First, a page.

If you have any doubts about whether your posture is appropriate (and you have a neutral spine pelvis position), you should try to get someone to take a look. If you can't find someone knowledgeable where you are, you could record yourself and post here... Or you could get tapes (for instance, Xeno Muller's which work on the stroke) and diagnose yourself with mirrors, etc.

HTH,

Alissa

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Post by Sasha » April 3rd, 2006, 11:06 pm

Thanks much for the extended reply. I have been using a mirror -- that yoga thing again. I know that I can't trust 'feel'. I'm sure I'm not tucking my hips under, but I'll work on that openness, the hanging from the collarbone thing.

I suspect DOMS too, in which case I'm doing it right. Just checking. I certainly don't want to get injured.

Again, accept my appreciation for the thoughtful answer.
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Post by fender128 » April 14th, 2006, 8:21 pm

my coach described proper back position as if someone had a fist in the small of your back. You should sit up straight and while on the recovery you should bend forward from the waist so u can really feel it in your hamstrings. keep this forward body angle all the way up the slide.

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Post by johnnybike » April 15th, 2006, 2:45 am

Right, that is it,. Knew that I was rounding my back, especially on the longer pieces as I get tired. The fist in the back is a good focal point and Alissa talks sense ( as always)

Back to the 20spm stuff and try and lever more, a concept that I have never really got hold off.

The only problem with straightening my back is that it shortens my stroke and ups my spm.
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Post by Sasha » April 15th, 2006, 9:11 am

I can't bend enough to feel it in my hamstrings. It just isn't possible.
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Post by Stretch » April 15th, 2006, 12:39 pm

Blame the years of yoga for that. I'm so inflexible I can feel my hamstrings pinging at about 5 degrees forward lean from the vertical!
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Post by apdermond » April 16th, 2006, 9:55 am

I've heard people complain of back and shoulder pain due to opening up with their back too early on the stroke. It's important to remember your legs are much stronger than your back so you shouldn't let your back start pulling until your legs are completely finished. Not sure if this helps, but it might be something to look out for.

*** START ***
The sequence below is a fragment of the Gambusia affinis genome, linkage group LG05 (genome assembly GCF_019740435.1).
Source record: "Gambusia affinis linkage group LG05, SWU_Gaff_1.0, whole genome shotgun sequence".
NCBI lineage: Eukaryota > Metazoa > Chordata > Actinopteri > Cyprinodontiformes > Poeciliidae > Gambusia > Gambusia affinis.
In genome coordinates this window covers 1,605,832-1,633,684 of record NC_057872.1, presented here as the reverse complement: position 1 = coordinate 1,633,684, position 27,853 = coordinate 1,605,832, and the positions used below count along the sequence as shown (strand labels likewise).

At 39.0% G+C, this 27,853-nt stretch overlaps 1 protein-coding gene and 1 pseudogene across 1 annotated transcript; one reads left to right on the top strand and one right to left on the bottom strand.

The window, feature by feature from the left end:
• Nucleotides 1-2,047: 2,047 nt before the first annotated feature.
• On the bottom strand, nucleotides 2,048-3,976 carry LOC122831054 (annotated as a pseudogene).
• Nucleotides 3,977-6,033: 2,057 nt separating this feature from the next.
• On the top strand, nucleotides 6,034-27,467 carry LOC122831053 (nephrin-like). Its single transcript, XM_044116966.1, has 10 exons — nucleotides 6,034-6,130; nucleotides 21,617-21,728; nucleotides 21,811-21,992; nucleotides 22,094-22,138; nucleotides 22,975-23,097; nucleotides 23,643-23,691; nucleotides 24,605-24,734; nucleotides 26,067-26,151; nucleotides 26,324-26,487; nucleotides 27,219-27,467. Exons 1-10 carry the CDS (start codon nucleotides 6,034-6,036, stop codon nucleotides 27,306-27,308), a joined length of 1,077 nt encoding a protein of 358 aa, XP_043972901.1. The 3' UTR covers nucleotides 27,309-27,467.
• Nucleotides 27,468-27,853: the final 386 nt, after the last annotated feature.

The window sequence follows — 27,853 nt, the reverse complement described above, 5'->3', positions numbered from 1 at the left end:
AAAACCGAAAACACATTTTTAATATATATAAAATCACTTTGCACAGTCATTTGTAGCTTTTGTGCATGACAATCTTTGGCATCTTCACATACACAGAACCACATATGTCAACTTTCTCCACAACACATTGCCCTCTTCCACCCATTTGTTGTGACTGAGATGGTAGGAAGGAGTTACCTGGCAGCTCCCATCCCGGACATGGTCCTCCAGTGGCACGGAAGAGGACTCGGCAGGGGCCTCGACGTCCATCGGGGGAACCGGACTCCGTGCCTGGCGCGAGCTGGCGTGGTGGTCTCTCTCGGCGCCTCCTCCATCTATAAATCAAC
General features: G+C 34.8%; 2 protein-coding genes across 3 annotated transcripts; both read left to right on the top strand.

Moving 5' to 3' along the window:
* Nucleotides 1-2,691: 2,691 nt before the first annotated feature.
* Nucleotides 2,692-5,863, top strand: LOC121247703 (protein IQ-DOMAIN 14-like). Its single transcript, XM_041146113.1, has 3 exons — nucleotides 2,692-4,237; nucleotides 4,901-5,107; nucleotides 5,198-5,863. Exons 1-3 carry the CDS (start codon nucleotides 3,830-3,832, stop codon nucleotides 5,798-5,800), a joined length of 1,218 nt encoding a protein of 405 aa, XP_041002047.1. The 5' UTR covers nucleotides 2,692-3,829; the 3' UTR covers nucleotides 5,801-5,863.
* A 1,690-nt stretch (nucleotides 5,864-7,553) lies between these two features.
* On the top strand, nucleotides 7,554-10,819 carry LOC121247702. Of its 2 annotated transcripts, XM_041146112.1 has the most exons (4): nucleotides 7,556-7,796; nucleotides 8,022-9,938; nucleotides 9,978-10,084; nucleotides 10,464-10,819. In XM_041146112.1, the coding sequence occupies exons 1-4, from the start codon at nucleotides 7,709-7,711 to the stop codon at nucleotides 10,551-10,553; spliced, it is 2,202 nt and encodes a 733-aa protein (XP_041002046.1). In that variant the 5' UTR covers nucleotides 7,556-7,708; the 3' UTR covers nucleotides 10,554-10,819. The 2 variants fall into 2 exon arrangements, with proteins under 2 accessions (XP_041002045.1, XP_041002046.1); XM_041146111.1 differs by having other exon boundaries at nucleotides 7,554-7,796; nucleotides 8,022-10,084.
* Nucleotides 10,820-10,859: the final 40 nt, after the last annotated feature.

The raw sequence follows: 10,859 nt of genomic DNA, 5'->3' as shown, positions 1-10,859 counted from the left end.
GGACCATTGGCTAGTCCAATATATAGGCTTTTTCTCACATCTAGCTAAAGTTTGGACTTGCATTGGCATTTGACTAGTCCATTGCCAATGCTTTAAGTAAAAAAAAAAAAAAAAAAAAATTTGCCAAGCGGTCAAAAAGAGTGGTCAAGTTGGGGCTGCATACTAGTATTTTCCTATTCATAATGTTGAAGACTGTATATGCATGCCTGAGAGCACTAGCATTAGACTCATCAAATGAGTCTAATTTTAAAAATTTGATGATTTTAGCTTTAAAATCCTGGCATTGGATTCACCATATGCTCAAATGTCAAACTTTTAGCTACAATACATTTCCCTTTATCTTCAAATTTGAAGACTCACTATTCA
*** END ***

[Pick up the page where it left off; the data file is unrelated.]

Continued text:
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Post by ivanans » April 20th, 2006, 4:39 pm

I've heard that you should have the same position of back at the recovery as at the start of the stroke and keep it, then fast open it up during the drive, but don't too much lean at the finish

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Post by Ed Howe » April 25th, 2006, 1:39 pm

I agree with the advice here. I started erging this year and had quite a few bouts with lower back pain. I rounded my back trying to get in close for the catch--wrong! I sat wrong with my pelvis tilted back instead of on my "sitz bones." And with a beginner's zeal I pushed my body too hard with much more forceful drives than I should have been using to get better times instead of gradually working up to them.

I think as your back and core get stronger you'll feel less and less pain. I also think it's a good idea to not erg every day when you're starting--give your body some recovery time between workouts. Even if you "know" the right technique it will take your body a while to go along with it.

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Re: Please explain proper back position during a rowing stroke

Post by grahamcawood » May 27th, 2019, 9:54 pm

Greetings. Watch any good rower. The back is curved throughout. Trying to straighten your back - sit tall - can inflict excess force and curving of the lower back, and pain! Visit an article by Dr. Fiona Wilson about this.
Also beware pulling very high,especially on the erg.
I also advise laying back at the catch, so that upper body weight now reduces, rather than adds to, the load on the lower back. Visit Karl Adams for his ideas on this. Also visit my book Rhecon sculling for detail on a slightly different system. Things like 2 breaths per stroke, raised heels, 1:1 ratio, low gate height,feathering in the water, legs and arms finishing together included.
Learn to relax whenever you are not pulling on the oars.
Have fun.

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Re: Please explain proper back position during a rowing stroke

Post by Dreadfish » May 27th, 2019, 10:26 pm

Eric Murray has a heap of vids on youtube. search his name and you will get bulk clips and his form is pretty good :D :D